Got an Italki language exchange partner who wanted to learn Northern Sami from me (which I forgot a while ago but am relearning bit-by-bit to prepare for the lessons). She’s teaching me elementary Thai in exchange and I’m enchanted by everything about it, the same way that I am enchanted with…pretty much every language I’ve ever studied.

Thanks to her help I’m headed into this situation with more wisdom than with my “see how much Gulf Arabic you can learn in a day” assignment.

I still have zilch idea how to read. At all.

But I am capable of speaking. A little bit, but I’m capable of that little bit.

And that is something.

PLAN: Same as for the Gulf Arabic one, except for I’ll be studying it on the plane from Dubai to Bangkok. I also won’t be studying this for the “way back” trip.

 

Vanishing for the Vacation.

 

I’m not going to be writing posts during my trip to Myanmar (May 10th – May 29th). I’ll even leave my computer at home.

I’ll miss all of you, but I really, REALLY look forward to sharing the results of my daredevilry with all of you!

 

Another announcement:

 

I WILL BE PRESENTING AT THE POLYGLOT CONFERENCE IN REYKJAVIK, 2017!

 

“Using Video Games to Learn and Maintain Languages”.

 

I’ll get to that soon enough. But first I have to take on some adventures.

 

While I’m my adventures, I’ll be thinking of you, dear reader, and knowing that I can share my ventures as inspiration to make your linguistic dreams come true!

See you in June!

2015-08-20 14.50.06

Icelandic, Iceland and I

Here’s a tip: with the exception of a select amount of polyglot blogs (the likes of which you are now reading, don’t expect any encouragement for your language-learning project from the Internet.

Especially when your target language conjures questions along the lines of “everyone there speaks English”.

In the case of Icelandic, which I began studying this past November, and then dropped it on and off until about July or so, in which it became a good fixture, this was particularly marked.

Iceland, or so the likes of Yahoo Answers and their ilk noted, was THE HARDEST PLACE ON EARTH to get people to speak their local language to you. There were horror stories shared of students studying in Iceland who wore shirts and buttons saying “speak Icelandic to me”, because otherwise, if you messed up with your grammar, you would stand the ghost of a chance, getting the dreaded “response in English”.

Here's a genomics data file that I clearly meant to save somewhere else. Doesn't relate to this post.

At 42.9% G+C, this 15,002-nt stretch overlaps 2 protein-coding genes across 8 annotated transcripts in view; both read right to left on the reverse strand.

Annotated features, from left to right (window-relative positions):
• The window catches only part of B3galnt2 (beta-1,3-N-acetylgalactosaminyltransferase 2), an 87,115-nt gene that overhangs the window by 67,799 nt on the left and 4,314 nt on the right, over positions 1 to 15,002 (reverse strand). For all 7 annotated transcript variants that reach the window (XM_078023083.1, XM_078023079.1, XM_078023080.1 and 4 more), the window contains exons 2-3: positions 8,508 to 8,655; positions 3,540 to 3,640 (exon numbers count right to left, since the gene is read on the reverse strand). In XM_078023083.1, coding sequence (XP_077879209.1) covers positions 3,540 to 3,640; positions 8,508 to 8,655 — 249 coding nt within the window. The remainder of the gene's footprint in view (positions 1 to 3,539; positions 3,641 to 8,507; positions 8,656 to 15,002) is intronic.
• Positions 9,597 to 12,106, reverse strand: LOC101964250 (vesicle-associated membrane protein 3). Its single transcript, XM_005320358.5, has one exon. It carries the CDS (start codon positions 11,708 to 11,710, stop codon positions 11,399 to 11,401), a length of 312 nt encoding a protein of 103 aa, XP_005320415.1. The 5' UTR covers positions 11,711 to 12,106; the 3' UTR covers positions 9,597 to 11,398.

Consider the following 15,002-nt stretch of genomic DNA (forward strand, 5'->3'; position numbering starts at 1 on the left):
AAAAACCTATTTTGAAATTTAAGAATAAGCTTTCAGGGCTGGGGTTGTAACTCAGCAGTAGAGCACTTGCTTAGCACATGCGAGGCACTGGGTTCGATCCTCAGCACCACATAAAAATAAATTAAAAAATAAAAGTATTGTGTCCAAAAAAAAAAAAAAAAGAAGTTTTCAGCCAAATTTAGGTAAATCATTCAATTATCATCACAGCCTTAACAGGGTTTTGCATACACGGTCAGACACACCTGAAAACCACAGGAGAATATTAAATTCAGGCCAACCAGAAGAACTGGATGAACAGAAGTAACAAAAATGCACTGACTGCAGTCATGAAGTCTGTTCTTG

Wait, wait, wait! This story has a very happy ending. Keep reading until the end of the post!

I figured, “y’know what? I’m just going to try anyhow…”

2015-08-20 14.50.06

A self-diagnosis of my Icelandic abilities prior to my trip: Grammar quite good, quite good control of core vocabulary, having an educated conversation? Forget about it. Simple phrases? Good as ever.

In short, perhaps “somewhere between proficient and fluent” worked.

So I had my expectations set up for me. As much as I distrusted (and continue to distrust) the Internet, I knew that I was in for a challenge for language tourism in Iceland. But that doesn’t mean trying is out of the question!

I remember thinking as I was schlepping my bags to the car, ready to head to the airport, “if I get can keep people answering in Icelandic, then that means that I will NEVER be able to worry about being answered in English anywhere EVER AGAIN, and that my language confidence will go to into space and never get down from there!”

What Happened in Iceland

The most important thing to remember is that I was travelling with three monoglot English speakers (members of my family). I often get asked, both by people within and without the polyglot club, if my family members are also as interested in languages as I.

The short answer: no. The long answer: not in the least, and actually some of them believe that it is useless and/or hopeless, while still respecting and admiring me.

I let my parents handle a lot of the business on their own accord (I have enough times when I’m the boss of my own circle as is).

So we meet the taxi driver to take us to the airport, and I say, in Icelandic, “pleased to meet you” (“gaman að hitta þig”) After which she responds in English, I respond nervously, “…did I get that right?”